Staff have no way of controlling or measuring trust with their bosses. So when they don’t feel like the trust is there, an immeasurable feeling, they leave.

Respect and trust often go hand in hand. Staff will rarely tell you that they don’t feel respected. But they will show you with their actions.

They will stop listening to your directives. They will stop coming to you for advice. They won’t say anything about you, positive or negative.

Unrespected and trustless staff shut down.

Increased sick days are one of your biggest warning signs of unhappy staff. Unless they have a medical condition, regular, unexplainable sick days are indicators the staff don’t want to be there. The more they take, the more you should worry, both for the individual and as a collective of staff.


For all the staff who’ve left a job for a ‘better opportunity’, or an ‘offer they couldn’t refuse’, the issue comes down to your workplace. You aren’t offering them the opportunities they’re tempted with elsewhere.

Opportunity comes in many forms outside of the classic promotion. Opportunities within a business could be:

  • Chance to learn new skills
  • Chance to advance their formal education — diplomas, degrees, etc.
  • Chance to be a part of change and development within the business
  • Chance to experience valued facets of business life — business trips, conferences, launches
  • Chance to meet and expand their network in the industry

These opportunities are especially important if you don’t have a hierarchy they can move through. Smaller businesses must be more creative with their opportunities.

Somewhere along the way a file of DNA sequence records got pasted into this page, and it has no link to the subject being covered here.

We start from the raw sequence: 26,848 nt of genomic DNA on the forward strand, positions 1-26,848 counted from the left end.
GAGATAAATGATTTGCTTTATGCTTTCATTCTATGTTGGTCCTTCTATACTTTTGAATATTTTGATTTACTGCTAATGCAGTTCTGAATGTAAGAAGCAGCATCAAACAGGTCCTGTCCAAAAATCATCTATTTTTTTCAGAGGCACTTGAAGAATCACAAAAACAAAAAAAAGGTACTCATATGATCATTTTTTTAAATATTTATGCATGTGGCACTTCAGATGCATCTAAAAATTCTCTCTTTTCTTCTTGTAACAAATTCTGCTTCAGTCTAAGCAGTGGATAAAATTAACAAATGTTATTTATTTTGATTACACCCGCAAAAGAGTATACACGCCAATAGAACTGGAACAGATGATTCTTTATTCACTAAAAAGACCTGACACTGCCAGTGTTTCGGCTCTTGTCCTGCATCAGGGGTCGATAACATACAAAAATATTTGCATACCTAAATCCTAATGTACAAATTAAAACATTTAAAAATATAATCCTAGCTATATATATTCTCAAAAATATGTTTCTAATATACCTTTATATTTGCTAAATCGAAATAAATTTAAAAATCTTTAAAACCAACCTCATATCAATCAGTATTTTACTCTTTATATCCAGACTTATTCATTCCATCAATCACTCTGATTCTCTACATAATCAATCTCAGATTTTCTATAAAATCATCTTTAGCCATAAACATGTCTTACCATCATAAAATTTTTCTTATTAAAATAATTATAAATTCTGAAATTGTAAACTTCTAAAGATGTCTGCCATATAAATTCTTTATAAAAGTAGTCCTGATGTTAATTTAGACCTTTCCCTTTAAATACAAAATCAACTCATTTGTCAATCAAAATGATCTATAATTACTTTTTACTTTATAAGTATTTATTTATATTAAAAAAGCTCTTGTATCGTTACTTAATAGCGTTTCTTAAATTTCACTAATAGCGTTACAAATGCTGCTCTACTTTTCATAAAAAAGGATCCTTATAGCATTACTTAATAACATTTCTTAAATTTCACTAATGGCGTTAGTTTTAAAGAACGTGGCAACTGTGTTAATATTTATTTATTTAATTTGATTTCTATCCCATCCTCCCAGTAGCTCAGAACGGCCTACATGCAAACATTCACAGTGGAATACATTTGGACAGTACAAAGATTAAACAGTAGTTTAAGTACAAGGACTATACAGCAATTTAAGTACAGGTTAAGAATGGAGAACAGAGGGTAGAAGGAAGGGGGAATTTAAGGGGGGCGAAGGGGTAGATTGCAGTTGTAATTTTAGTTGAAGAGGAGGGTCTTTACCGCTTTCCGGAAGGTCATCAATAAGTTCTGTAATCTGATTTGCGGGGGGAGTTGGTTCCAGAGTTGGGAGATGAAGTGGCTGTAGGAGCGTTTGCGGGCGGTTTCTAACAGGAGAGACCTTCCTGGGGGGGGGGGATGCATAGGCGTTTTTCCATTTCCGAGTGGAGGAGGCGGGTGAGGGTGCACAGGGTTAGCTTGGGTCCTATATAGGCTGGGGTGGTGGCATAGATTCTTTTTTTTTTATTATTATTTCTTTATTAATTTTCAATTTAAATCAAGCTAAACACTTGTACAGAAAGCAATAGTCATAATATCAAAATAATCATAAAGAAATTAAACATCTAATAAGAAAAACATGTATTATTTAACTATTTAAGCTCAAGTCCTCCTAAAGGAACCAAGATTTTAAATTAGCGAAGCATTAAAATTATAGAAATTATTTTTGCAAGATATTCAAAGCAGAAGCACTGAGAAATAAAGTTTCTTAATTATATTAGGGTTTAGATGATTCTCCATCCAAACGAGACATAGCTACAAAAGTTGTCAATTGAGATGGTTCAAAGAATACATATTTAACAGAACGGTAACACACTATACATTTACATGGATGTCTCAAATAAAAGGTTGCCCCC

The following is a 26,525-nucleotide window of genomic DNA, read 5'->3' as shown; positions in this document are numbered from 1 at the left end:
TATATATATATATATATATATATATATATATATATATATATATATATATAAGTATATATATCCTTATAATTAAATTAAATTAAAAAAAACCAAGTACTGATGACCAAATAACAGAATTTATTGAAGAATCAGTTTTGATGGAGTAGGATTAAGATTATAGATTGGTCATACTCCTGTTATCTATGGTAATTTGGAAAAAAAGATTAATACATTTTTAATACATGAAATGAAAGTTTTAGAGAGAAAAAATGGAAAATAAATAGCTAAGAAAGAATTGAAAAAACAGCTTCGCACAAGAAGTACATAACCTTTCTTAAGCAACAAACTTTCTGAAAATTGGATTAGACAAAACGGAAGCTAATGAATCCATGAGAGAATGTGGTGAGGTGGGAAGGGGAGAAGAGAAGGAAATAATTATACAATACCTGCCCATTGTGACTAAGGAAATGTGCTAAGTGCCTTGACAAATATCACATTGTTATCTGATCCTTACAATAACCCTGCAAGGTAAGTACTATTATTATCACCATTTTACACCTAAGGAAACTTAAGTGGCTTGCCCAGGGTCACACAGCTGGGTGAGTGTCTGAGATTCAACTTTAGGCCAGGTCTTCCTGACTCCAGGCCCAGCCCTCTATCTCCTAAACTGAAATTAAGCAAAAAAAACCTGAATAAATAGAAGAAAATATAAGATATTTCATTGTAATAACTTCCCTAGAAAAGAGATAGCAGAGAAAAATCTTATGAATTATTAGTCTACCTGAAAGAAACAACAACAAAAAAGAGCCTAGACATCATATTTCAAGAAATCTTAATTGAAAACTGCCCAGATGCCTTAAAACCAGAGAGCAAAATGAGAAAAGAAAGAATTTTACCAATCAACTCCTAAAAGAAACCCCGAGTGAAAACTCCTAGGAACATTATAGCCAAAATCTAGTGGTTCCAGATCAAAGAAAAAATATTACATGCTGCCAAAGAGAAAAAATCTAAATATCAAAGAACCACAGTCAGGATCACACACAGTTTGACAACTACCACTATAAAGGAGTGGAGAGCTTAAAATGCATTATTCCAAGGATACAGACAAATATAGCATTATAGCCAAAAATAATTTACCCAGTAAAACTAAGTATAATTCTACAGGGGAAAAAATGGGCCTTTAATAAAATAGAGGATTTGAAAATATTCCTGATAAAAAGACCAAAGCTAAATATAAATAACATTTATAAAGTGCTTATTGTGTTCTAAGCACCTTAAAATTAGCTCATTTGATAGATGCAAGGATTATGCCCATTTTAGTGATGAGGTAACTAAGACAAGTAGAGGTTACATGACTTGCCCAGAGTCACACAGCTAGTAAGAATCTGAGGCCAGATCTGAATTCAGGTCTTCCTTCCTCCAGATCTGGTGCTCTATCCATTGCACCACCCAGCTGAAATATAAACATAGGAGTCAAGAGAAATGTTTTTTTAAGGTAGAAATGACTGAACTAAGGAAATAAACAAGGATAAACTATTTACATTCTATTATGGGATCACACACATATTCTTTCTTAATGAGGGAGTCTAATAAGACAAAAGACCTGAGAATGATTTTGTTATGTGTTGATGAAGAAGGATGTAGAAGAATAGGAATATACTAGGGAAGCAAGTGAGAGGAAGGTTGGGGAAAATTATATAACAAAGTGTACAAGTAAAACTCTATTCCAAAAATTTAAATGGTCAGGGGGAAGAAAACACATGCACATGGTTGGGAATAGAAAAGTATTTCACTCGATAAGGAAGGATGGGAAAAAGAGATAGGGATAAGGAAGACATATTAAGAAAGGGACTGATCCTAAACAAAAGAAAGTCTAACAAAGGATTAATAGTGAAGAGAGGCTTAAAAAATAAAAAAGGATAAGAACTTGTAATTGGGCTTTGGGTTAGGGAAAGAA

Promotions in a small dance school didn’t exist. Given more classes to teach wasn’t a reward, but a chore. Each week training was scheduled yet rarely completed. I didn’t come away with better dance skills after I eventually quit. There were students who knew more than me.

Breaking promises with opportunities can be as worse as not offering them at all. The promise of weekly training I salivated over. When something better came along, when training fell by the waist side, my disappointment grew.


If we pretend people work for the love of the job, we’re delusional. We all need to pay our bills, feed our children, and earn enough to create a future.

Businesses who lose staff rarely know how to value their staff with a fair pay structure. How people are paid varies so much, so it’s essential if you want to keep your staff, it’s best to:

  • Pay according to industry standards
  • Offer worthwhile incentives or commission to motivate staff
  • Pay on time — never leave your staff without pay
  • Offer reliable pay increases or structures to earn pay increases
  • Offer reliable and worthwhile insurance and superannuation benefits
  • Be willing to negotiate pay

Money becomes a sensitive issue for a lot of staff. Some don’t want to address pay issues and will suffer in silence. Some will quit and never tell you how badly they thought they were getting paid.

The school became short of teachers for a few months, and every day someone asked me to complete over-time. I asked if there would be any extra pay. Mrs Dance Perfect scolded me, told me I was being selfish for asking. Apparently, I should do over-time “for the love of dance”.